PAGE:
If you're actually referring to a physical grain pattern on the image there are a few different ways this could happen. The Alexas sensor has a rather pleasing digital noise pattern, with certain exposures you end up seeing more noise but it looks kinda like film grain, which is cool.
Otherwise you can add grain in post production using a variety of products. Such as http://www.gorillagrain.com/ or http://rgrain.com/ However, it should be noted for future reference: If a camera such as a dslr is used for a shoot, and it has a bunch of blocky noise patterns, simply adding more grain on top of that won't make it better. You would need to "denoise" your footage first before adding a fake film grain. Something like https://www.neatvideo.com/ (my personal favorite, it's like magic) will get the job done.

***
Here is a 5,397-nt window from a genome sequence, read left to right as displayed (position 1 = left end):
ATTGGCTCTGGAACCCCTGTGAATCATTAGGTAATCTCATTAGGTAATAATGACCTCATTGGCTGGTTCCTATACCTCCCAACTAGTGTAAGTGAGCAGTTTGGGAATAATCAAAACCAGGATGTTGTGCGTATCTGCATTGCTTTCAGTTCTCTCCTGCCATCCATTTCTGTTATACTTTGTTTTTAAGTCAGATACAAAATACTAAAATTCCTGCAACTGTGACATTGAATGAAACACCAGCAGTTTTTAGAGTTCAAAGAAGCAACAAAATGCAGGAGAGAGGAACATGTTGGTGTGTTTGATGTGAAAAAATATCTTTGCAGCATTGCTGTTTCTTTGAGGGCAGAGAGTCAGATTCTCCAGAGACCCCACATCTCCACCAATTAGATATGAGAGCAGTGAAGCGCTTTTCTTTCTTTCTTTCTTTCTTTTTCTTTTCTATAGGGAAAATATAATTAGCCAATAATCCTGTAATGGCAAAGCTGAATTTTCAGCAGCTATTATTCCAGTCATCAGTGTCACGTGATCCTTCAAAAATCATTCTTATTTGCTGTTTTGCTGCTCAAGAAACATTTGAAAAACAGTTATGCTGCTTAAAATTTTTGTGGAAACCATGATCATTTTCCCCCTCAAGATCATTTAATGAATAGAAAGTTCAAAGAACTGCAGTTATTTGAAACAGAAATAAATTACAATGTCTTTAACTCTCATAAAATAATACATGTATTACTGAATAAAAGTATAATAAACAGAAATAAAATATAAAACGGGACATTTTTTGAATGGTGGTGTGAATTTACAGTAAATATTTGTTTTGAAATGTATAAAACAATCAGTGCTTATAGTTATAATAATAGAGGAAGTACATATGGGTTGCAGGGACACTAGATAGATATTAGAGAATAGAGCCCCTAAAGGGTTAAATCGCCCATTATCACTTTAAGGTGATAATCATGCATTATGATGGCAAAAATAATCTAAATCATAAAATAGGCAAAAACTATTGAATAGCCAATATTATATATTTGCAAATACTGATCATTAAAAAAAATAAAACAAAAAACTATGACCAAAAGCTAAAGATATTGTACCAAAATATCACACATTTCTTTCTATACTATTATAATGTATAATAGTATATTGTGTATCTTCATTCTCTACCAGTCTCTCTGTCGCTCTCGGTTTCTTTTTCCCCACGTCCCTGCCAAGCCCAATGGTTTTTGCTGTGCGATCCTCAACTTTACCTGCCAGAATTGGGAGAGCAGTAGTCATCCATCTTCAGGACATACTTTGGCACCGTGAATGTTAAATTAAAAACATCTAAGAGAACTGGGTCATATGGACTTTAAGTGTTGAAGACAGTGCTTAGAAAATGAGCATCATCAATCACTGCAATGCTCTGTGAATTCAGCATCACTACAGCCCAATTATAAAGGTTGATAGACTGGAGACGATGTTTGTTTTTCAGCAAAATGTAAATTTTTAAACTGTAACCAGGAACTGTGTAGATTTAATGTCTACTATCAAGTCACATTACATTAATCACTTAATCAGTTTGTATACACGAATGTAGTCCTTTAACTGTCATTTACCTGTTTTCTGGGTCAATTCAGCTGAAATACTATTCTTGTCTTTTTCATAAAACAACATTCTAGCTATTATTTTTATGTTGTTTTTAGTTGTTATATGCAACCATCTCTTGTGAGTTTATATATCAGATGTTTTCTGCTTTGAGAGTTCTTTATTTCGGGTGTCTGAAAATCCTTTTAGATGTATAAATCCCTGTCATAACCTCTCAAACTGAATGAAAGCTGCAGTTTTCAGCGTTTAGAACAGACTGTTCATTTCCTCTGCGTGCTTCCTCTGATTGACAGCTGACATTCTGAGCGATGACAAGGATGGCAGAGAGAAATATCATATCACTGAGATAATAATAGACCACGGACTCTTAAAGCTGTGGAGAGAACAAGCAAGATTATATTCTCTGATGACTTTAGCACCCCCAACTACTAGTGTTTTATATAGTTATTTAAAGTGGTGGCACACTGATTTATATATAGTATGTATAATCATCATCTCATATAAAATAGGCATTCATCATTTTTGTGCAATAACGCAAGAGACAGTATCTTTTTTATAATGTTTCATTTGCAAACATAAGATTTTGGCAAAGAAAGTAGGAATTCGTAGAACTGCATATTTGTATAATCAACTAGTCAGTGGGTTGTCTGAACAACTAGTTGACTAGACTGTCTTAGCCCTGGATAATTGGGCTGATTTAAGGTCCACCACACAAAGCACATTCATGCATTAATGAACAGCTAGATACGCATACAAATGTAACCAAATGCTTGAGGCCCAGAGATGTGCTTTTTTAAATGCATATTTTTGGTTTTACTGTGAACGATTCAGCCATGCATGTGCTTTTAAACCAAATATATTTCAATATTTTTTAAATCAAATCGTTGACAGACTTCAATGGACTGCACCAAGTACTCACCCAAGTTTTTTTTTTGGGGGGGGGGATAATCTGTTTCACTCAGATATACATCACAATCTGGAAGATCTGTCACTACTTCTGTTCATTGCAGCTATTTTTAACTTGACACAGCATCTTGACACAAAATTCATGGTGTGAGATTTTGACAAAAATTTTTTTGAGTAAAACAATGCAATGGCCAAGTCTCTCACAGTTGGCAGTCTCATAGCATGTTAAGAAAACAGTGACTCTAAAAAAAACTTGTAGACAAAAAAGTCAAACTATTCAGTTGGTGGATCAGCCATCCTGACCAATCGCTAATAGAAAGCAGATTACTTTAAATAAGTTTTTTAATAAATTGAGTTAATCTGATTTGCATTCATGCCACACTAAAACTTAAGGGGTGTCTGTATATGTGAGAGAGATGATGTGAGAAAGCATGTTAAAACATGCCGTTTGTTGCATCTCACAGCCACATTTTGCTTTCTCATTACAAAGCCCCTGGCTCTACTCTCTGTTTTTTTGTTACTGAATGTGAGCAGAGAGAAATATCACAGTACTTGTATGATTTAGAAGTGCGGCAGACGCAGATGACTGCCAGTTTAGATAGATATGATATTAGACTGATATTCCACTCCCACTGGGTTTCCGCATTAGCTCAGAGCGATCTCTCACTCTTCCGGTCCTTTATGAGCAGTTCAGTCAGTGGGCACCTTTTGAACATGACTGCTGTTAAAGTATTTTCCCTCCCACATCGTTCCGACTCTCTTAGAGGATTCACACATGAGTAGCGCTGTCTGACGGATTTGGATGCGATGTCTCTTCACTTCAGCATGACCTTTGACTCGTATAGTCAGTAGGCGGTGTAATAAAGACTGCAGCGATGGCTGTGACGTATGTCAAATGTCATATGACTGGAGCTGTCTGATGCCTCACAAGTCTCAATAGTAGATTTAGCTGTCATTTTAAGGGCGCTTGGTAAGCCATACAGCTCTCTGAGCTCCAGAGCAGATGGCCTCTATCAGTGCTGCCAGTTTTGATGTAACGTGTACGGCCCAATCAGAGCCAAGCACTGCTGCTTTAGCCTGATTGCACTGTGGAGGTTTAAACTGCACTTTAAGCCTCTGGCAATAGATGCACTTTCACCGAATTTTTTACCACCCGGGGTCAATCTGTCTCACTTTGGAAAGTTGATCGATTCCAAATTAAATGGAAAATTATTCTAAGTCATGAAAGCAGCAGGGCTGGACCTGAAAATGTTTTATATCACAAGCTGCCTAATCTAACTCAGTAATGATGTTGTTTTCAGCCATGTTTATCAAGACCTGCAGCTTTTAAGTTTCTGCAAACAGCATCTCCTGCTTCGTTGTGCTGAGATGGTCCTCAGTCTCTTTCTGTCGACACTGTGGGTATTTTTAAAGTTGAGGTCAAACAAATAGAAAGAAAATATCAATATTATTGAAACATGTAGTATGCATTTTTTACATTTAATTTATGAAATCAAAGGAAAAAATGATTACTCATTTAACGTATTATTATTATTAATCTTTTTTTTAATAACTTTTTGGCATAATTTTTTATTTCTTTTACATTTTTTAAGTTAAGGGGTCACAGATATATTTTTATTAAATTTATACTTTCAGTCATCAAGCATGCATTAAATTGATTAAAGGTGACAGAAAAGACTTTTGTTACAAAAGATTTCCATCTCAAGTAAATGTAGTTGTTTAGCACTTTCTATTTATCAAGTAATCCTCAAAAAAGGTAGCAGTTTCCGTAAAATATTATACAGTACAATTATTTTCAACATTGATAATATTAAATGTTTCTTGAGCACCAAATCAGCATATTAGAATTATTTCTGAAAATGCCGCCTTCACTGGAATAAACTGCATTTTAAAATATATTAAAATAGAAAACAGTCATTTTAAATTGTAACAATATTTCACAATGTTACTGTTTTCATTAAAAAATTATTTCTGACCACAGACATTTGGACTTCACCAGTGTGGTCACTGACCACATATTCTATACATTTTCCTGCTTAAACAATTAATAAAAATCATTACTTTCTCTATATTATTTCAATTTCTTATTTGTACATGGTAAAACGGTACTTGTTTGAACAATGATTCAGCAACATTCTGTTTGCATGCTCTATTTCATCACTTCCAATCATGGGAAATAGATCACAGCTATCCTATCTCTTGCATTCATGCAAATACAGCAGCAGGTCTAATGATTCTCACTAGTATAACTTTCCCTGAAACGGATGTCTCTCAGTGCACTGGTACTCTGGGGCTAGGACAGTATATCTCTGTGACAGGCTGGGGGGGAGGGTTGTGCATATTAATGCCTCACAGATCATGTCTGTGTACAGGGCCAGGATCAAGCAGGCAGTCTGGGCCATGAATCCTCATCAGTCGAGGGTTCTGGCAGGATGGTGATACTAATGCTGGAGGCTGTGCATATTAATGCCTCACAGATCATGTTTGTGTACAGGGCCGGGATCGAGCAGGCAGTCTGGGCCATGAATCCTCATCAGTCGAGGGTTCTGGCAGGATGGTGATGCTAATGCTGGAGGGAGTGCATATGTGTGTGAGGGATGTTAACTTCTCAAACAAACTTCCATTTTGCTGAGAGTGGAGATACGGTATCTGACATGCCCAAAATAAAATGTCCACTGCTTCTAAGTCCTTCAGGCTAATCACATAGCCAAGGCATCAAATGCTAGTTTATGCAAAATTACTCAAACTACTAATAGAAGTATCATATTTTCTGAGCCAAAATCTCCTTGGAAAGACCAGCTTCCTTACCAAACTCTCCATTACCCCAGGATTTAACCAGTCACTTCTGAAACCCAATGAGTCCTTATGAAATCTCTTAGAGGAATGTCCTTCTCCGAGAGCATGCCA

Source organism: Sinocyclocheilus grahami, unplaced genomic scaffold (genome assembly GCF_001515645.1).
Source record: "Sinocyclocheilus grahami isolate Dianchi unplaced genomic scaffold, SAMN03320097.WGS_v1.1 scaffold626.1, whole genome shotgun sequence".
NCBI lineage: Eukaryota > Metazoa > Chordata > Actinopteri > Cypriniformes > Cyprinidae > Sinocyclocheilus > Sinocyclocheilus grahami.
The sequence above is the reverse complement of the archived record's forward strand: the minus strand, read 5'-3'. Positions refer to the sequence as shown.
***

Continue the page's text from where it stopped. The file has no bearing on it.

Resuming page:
Many productions add film grain in post because it gives it a certain look. Even Steve Yedlin ASC mentions in his resolution demos when comparing film to video that you can create a grain "algorithm" that matches film pretty much exactly.
We may never precisely know the methodology behind the way the film looks because workflows tend to be secretive, that way as a colorist or DI company you can offer something to your clients others cannot.